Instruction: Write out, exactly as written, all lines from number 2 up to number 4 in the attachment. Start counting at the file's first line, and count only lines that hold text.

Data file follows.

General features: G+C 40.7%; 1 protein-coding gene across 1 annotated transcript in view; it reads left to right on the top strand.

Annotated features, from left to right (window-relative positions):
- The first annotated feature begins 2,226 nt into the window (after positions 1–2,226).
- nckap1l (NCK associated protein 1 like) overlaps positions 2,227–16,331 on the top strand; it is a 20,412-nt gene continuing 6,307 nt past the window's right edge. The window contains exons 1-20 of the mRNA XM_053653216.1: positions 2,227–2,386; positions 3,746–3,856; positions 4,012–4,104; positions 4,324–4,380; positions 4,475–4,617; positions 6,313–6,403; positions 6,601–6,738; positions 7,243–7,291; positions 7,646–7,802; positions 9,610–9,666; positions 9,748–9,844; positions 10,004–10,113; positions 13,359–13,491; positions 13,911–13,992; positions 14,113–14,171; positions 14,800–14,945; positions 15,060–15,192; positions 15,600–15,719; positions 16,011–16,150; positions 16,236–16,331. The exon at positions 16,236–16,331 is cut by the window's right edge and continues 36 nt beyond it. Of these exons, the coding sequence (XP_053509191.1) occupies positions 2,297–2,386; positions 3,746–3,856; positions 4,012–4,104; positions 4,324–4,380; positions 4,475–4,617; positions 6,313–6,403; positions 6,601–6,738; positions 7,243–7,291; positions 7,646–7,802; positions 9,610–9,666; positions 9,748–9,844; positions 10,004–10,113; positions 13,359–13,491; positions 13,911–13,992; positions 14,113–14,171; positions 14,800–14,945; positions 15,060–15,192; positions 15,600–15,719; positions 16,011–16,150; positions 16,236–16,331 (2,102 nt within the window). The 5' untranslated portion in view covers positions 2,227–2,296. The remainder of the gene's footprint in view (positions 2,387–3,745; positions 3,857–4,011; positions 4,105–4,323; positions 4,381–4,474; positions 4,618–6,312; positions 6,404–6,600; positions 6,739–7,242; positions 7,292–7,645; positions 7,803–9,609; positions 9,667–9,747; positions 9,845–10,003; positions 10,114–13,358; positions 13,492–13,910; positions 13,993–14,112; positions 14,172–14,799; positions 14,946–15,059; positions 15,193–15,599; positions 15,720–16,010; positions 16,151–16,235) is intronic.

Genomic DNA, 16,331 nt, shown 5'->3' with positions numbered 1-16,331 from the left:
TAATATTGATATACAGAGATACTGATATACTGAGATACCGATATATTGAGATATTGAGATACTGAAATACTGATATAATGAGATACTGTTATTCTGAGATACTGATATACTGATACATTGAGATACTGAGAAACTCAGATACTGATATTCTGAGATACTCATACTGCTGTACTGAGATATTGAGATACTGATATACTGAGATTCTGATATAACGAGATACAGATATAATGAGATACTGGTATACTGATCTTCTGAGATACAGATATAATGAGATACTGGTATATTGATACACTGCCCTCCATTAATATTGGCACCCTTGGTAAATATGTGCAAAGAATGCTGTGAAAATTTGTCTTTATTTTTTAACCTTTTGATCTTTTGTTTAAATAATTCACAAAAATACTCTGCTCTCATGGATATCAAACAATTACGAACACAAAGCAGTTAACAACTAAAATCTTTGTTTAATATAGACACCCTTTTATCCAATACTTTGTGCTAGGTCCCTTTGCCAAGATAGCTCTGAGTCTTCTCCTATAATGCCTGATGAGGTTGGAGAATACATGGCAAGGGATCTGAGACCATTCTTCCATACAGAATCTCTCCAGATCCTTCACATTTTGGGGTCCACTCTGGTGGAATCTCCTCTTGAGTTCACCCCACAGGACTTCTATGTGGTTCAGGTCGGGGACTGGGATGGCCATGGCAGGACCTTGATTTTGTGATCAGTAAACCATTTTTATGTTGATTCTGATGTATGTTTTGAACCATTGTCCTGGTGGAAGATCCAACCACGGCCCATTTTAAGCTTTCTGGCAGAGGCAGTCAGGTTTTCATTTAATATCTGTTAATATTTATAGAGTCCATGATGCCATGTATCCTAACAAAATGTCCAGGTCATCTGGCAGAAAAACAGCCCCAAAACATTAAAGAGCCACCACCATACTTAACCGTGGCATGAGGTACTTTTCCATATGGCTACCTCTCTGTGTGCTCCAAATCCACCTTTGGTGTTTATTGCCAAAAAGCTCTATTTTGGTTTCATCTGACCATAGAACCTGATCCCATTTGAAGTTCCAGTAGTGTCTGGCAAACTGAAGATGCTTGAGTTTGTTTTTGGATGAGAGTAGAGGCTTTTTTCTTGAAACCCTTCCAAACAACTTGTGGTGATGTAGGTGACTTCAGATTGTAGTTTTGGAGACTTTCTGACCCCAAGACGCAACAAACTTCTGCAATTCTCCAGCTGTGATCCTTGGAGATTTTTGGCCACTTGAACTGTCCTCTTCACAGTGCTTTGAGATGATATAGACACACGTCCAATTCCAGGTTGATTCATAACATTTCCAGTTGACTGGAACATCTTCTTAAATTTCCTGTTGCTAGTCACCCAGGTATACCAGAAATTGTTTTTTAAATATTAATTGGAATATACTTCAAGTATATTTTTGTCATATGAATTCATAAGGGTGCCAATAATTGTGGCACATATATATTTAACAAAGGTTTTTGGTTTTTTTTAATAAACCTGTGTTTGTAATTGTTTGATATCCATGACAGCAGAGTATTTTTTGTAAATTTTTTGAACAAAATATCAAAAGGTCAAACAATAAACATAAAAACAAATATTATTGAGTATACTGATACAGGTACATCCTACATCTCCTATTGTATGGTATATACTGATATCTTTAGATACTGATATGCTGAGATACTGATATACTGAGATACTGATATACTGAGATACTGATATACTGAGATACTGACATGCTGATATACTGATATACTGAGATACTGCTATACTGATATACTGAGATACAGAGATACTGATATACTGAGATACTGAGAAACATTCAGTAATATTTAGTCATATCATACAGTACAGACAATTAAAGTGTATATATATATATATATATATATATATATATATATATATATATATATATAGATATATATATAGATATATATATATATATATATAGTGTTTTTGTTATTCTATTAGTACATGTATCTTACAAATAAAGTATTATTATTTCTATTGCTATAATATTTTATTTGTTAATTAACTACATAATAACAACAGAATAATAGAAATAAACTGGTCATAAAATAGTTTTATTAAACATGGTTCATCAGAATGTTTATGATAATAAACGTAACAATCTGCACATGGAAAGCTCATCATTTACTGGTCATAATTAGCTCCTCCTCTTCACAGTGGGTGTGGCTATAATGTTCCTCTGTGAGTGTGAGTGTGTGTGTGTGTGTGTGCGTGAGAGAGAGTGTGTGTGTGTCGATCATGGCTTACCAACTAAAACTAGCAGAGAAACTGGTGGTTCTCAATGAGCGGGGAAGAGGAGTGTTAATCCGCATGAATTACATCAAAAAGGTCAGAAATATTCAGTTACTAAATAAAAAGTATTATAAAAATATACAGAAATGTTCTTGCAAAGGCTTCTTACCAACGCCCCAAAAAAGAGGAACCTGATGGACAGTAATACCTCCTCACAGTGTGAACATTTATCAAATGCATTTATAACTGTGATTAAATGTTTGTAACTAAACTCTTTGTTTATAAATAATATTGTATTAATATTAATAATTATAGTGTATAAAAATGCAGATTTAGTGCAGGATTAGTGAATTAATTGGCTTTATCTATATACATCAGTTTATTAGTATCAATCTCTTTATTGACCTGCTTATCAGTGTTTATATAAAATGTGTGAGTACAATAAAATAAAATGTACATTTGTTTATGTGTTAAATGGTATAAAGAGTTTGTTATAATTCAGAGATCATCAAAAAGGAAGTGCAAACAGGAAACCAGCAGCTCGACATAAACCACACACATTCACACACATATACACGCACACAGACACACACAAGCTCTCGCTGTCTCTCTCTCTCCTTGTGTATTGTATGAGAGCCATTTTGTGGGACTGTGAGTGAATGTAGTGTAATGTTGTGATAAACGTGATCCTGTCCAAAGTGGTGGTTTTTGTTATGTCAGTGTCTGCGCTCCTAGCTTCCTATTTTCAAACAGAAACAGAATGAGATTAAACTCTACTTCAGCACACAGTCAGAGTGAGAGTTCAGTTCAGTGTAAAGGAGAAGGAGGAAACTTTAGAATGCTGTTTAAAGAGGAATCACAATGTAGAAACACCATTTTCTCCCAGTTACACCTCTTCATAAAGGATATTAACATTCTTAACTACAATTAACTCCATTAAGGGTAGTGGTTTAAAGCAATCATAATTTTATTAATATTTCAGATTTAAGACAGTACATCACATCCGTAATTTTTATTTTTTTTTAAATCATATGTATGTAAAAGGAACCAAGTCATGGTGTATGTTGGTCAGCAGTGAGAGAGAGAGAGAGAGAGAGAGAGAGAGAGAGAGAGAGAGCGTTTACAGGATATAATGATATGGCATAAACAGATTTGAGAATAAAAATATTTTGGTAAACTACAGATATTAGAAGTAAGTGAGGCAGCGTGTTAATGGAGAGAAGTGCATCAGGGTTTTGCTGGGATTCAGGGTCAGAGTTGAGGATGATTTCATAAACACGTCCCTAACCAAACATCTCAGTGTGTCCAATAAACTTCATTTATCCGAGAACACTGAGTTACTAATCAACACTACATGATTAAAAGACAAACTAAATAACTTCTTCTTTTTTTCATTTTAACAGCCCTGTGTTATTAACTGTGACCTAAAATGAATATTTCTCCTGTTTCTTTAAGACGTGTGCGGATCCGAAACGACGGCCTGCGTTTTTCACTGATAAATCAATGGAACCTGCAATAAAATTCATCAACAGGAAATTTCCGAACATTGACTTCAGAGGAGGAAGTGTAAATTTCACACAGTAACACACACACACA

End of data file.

Annotated features, from left to right (window-relative positions):
- The first annotated feature begins 2,226 nt into the window (after positions 1–2,226).
- nckap1l (NCK associated protein 1 like) overlaps positions 2,227–16,331 on the top strand; it is a 20,412-nt gene continuing 6,307 nt past the window's right edge. The window contains exons 1-20 of the mRNA XM_053653216.1: positions 2,227–2,386; positions 3,746–3,856; positions 4,012–4,104; positions 4,324–4,380; positions 4,475–4,617; positions 6,313–6,403; positions 6,601–6,738; positions 7,243–7,291; positions 7,646–7,802; positions 9,610–9,666; positions 9,748–9,844; positions 10,004–10,113; positions 13,359–13,491; positions 13,911–13,992; positions 14,113–14,171; positions 14,800–14,945; positions 15,060–15,192; positions 15,600–15,719; positions 16,011–16,150; positions 16,236–16,331. The exon at positions 16,236–16,331 is cut by the window's right edge and continues 36 nt beyond it. Of these exons, the coding sequence (XP_053509191.1) occupies positions 2,297–2,386; positions 3,746–3,856; positions 4,012–4,104; positions 4,324–4,380; positions 4,475–4,617; positions 6,313–6,403; positions 6,601–6,738; positions 7,243–7,291; positions 7,646–7,802; positions 9,610–9,666; positions 9,748–9,844; positions 10,004–10,113; positions 13,359–13,491; positions 13,911–13,992; positions 14,113–14,171; positions 14,800–14,945; positions 15,060–15,192; positions 15,600–15,719; positions 16,011–16,150; positions 16,236–16,331 (2,102 nt within the window). The 5' untranslated portion in view covers positions 2,227–2,296. The remainder of the gene's footprint in view (positions 2,387–3,745; positions 3,857–4,011; positions 4,105–4,323; positions 4,381–4,474; positions 4,618–6,312; positions 6,404–6,600; positions 6,739–7,242; positions 7,292–7,645; positions 7,803–9,609; positions 9,667–9,747; positions 9,845–10,003; positions 10,114–13,358; positions 13,492–13,910; positions 13,993–14,112; positions 14,172–14,799; positions 14,946–15,059; positions 15,193–15,599; positions 15,720–16,010; positions 16,151–16,235) is intronic.